The marketization of higher education and focus on graduate employability and earnings data has raised questions about how students perceive their roles and responsibilities while studying for their degree. Of particular concern is the extent to which students identify themselves as consumers of their higher education, for example, whether they view their degree as a purchasable commodity to improve future earnings. This is because research has found that students with a stronger consumer identity perform less well academically. This study examined whether the negative impact of a consumer identity on academic performance could be explained by the impact of a consumer identity on the extent to which students adopt deep, surface, or strategic approaches to learning. The hypotheses were that the relation between consumer identity and academic performance would be mediated by approaches to learning, whereby a consumer identity would be associated with adopting a more surface approach and a less deep and less strategic approach. Undergraduates completed an online questionnaire that assessed the extent to which they identified as a consumer, their approaches to learning, and academic performance. The analysis partly supported the hypotheses: a stronger consumer identity was related to a more surface approach to learning. However, a surface approach to learning did not mediate the relation between consumer identity and academic performance. Conversely, a deep approach to learning mediated the relation between consumer identity and academic performance, whereby a stronger consumer identity was associated with poorer academic performance through its negative impact on a deep approach to learning. There was no relation between consumer identity and strategic approach to learning. Implications for students identifying themselves as consumers of their higher education are discussed.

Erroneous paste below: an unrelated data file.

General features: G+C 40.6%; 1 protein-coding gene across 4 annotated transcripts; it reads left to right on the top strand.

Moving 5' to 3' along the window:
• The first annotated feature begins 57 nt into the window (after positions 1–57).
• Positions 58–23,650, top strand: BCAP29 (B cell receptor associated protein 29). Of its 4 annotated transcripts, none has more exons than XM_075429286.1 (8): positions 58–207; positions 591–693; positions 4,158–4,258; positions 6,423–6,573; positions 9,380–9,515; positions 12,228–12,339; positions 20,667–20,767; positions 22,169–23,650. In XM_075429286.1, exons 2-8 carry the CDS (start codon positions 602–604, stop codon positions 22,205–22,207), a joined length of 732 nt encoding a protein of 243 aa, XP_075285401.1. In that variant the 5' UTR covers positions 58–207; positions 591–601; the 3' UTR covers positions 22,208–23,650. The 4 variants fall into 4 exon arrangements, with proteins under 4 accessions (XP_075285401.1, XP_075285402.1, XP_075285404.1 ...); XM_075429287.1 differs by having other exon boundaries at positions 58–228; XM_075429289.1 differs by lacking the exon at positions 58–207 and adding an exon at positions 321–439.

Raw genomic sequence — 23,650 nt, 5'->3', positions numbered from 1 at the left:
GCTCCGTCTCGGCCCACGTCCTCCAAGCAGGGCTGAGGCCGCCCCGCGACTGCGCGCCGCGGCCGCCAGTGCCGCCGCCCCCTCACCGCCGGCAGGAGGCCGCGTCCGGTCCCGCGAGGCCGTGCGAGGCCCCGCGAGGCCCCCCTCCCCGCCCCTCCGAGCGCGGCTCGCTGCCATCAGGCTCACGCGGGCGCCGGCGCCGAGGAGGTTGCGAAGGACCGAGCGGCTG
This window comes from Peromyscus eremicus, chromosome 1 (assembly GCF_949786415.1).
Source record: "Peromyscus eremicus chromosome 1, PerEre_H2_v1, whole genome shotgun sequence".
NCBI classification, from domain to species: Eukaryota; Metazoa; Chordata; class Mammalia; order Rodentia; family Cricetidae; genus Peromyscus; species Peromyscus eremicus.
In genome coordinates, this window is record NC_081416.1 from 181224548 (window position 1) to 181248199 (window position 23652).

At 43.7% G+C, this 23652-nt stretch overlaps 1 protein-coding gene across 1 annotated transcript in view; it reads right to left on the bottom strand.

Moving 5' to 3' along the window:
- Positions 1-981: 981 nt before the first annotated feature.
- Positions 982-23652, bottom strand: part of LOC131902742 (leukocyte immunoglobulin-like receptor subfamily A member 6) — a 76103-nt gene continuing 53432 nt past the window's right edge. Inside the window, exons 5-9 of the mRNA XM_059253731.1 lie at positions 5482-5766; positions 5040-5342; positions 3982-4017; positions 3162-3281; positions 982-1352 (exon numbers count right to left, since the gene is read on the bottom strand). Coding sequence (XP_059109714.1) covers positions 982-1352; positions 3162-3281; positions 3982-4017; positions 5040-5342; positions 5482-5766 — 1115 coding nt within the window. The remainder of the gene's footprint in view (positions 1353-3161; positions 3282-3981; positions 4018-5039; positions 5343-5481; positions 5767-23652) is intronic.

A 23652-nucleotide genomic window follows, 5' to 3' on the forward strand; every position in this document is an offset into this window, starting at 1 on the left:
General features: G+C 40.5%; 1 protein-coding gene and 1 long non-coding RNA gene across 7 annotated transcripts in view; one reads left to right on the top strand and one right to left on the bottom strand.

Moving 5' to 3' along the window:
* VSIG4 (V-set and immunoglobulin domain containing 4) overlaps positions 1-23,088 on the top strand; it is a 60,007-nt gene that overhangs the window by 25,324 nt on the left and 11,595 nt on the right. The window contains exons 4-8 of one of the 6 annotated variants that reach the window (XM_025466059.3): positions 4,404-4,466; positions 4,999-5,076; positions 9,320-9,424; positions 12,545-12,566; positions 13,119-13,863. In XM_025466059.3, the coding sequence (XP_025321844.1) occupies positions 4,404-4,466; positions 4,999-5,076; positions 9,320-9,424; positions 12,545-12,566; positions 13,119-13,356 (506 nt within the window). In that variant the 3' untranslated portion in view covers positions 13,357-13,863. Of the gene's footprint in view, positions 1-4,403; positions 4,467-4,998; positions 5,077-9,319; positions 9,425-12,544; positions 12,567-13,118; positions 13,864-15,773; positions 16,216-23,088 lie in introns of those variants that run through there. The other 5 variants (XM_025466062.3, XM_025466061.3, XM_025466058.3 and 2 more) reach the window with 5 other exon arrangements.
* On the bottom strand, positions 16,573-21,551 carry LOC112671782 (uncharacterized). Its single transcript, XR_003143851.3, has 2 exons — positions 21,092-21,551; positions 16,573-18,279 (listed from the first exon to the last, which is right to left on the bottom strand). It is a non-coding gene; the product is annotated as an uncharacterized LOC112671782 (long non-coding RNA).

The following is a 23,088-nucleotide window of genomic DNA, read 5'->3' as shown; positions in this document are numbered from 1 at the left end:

Faculty of Health and Life Sciences\Department of Psychology, Health and Professional Development
Year of publication: 2019Date of RADAR deposit: 2019-05-28